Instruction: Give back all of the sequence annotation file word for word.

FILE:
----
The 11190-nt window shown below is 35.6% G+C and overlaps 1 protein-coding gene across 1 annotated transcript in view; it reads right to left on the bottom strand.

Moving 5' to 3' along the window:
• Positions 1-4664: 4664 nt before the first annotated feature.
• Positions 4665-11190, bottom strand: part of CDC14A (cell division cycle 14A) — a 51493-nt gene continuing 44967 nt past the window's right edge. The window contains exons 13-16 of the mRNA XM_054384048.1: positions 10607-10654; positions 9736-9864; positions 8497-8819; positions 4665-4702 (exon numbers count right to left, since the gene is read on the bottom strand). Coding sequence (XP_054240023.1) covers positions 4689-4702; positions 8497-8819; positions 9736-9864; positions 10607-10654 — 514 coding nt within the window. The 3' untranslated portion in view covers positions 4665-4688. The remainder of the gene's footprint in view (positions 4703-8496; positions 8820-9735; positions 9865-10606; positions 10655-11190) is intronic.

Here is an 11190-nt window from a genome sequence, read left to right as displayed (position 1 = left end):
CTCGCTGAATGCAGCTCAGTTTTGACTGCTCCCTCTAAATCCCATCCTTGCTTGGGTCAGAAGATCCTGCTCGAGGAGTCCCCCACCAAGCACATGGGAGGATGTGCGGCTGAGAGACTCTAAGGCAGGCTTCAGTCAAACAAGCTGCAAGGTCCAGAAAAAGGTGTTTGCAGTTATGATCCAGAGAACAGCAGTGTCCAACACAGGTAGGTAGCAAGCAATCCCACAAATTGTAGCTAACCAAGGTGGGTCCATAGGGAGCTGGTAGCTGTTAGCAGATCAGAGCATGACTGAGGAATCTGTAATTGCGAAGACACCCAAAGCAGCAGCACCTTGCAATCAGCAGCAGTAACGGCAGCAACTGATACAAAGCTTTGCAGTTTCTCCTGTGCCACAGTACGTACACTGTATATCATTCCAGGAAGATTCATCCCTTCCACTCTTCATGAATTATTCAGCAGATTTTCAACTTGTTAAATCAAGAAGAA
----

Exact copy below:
The 11190-nt window shown below is 35.6% G+C and overlaps 1 protein-coding gene across 1 annotated transcript in view; it reads right to left on the bottom strand.

Moving 5' to 3' along the window:
• Positions 1-4664: 4664 nt before the first annotated feature.
• Positions 4665-11190, bottom strand: part of CDC14A (cell division cycle 14A) — a 51493-nt gene continuing 44967 nt past the window's right edge. The window contains exons 13-16 of the mRNA XM_054384048.1: positions 10607-10654; positions 9736-9864; positions 8497-8819; positions 4665-4702 (exon numbers count right to left, since the gene is read on the bottom strand). Coding sequence (XP_054240023.1) covers positions 4689-4702; positions 8497-8819; positions 9736-9864; positions 10607-10654 — 514 coding nt within the window. The 3' untranslated portion in view covers positions 4665-4688. The remainder of the gene's footprint in view (positions 4703-8496; positions 8820-9735; positions 9865-10606; positions 10655-11190) is intronic.

Here is an 11190-nt window from a genome sequence, read left to right as displayed (position 1 = left end):
CTCGCTGAATGCAGCTCAGTTTTGACTGCTCCCTCTAAATCCCATCCTTGCTTGGGTCAGAAGATCCTGCTCGAGGAGTCCCCCACCAAGCACATGGGAGGATGTGCGGCTGAGAGACTCTAAGGCAGGCTTCAGTCAAACAAGCTGCAAGGTCCAGAAAAAGGTGTTTGCAGTTATGATCCAGAGAACAGCAGTGTCCAACACAGGTAGGTAGCAAGCAATCCCACAAATTGTAGCTAACCAAGGTGGGTCCATAGGGAGCTGGTAGCTGTTAGCAGATCAGAGCATGACTGAGGAATCTGTAATTGCGAAGACACCCAAAGCAGCAGCACCTTGCAATCAGCAGCAGTAACGGCAGCAACTGATACAAAGCTTTGCAGTTTCTCCTGTGCCACAGTACGTACACTGTATATCATTCCAGGAAGATTCATCCCTTCCACTCTTCATGAATTATTCAGCAGATTTTCAACTTGTTAAATCAAGAAGAA